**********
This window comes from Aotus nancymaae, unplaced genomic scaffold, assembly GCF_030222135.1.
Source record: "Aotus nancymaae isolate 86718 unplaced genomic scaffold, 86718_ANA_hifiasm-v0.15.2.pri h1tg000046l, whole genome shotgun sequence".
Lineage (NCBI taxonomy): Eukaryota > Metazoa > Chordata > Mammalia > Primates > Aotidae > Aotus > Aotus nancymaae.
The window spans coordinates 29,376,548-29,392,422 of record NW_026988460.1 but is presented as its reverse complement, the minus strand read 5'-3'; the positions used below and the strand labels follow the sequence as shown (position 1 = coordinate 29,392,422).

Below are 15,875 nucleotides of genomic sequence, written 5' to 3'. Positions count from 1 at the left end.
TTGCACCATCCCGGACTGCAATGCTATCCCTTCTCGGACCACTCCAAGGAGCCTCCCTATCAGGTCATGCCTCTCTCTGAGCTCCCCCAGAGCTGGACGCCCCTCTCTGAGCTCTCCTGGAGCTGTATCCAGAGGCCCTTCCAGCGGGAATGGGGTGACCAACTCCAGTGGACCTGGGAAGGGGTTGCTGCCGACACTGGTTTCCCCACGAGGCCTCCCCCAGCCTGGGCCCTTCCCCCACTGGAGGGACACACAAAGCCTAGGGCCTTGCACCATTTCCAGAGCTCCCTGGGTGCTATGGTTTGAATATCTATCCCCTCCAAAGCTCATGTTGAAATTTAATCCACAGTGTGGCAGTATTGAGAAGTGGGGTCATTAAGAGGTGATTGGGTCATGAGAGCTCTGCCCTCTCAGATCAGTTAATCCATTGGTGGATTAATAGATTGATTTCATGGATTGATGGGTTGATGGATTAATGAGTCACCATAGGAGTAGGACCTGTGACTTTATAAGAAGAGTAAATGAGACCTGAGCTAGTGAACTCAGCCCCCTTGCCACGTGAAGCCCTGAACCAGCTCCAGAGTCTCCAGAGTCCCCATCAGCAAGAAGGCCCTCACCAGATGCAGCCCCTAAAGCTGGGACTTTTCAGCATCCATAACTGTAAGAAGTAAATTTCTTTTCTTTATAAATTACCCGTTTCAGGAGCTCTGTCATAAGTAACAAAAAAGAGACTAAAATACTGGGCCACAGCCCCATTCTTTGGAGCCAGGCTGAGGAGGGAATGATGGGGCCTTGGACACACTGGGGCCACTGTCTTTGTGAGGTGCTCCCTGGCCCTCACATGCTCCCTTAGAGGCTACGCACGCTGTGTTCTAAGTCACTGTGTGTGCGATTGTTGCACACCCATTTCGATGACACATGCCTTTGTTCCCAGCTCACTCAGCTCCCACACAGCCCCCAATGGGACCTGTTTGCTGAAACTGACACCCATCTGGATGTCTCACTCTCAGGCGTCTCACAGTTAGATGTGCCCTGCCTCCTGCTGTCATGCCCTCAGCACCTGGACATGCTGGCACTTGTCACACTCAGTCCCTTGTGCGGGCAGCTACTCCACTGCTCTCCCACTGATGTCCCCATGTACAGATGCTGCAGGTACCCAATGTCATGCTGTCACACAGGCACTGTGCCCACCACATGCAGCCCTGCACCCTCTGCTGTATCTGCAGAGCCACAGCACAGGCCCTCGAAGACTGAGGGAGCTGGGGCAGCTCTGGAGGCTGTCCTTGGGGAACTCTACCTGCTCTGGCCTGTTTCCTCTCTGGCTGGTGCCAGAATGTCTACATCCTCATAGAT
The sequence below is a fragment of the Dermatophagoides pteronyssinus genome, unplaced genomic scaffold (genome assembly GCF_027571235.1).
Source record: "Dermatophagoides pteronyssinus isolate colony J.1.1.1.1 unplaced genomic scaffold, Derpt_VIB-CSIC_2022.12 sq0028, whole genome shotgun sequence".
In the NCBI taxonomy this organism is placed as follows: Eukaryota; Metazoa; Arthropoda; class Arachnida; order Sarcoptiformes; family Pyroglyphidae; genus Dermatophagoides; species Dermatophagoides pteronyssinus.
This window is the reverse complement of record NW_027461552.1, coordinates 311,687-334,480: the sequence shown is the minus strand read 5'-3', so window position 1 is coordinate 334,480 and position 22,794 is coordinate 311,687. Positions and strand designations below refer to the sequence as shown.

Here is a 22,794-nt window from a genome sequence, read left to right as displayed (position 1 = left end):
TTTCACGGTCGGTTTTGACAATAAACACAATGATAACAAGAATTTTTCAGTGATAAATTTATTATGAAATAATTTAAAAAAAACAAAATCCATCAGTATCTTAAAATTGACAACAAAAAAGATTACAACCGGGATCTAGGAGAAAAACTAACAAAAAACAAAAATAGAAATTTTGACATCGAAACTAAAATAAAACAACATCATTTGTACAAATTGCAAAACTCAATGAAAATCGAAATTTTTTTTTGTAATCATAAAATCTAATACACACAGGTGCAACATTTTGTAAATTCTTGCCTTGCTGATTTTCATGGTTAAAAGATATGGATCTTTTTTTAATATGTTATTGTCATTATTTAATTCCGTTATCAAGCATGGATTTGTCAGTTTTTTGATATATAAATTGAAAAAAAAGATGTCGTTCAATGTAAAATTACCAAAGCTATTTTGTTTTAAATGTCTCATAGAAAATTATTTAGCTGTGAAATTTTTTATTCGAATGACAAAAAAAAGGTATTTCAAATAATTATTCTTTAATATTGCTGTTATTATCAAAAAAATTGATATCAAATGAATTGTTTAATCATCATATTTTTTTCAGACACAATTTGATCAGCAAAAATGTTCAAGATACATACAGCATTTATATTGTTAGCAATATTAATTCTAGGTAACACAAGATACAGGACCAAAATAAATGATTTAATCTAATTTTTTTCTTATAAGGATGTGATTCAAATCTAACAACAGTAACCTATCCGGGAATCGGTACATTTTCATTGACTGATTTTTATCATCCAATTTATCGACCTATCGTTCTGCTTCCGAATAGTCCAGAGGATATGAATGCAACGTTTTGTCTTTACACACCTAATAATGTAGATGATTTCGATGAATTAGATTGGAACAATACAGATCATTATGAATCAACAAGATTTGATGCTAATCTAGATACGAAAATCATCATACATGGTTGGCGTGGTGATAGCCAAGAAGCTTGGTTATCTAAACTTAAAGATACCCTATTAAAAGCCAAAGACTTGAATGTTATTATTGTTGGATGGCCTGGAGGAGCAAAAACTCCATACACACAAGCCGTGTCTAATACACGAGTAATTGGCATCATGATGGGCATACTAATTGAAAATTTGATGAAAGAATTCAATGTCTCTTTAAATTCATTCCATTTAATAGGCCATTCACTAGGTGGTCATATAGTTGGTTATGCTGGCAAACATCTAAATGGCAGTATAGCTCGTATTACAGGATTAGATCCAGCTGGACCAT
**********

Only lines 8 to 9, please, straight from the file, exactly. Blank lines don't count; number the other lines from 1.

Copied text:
Source record: "Dermatophagoides pteronyssinus isolate colony J.1.1.1.1 unplaced genomic scaffold, Derpt_VIB-CSIC_2022.12 sq0028, whole genome shotgun sequence".
In the NCBI taxonomy this organism is placed as follows: Eukaryota; Metazoa; Arthropoda; class Arachnida; order Sarcoptiformes; family Pyroglyphidae; genus Dermatophagoides; species Dermatophagoides pteronyssinus.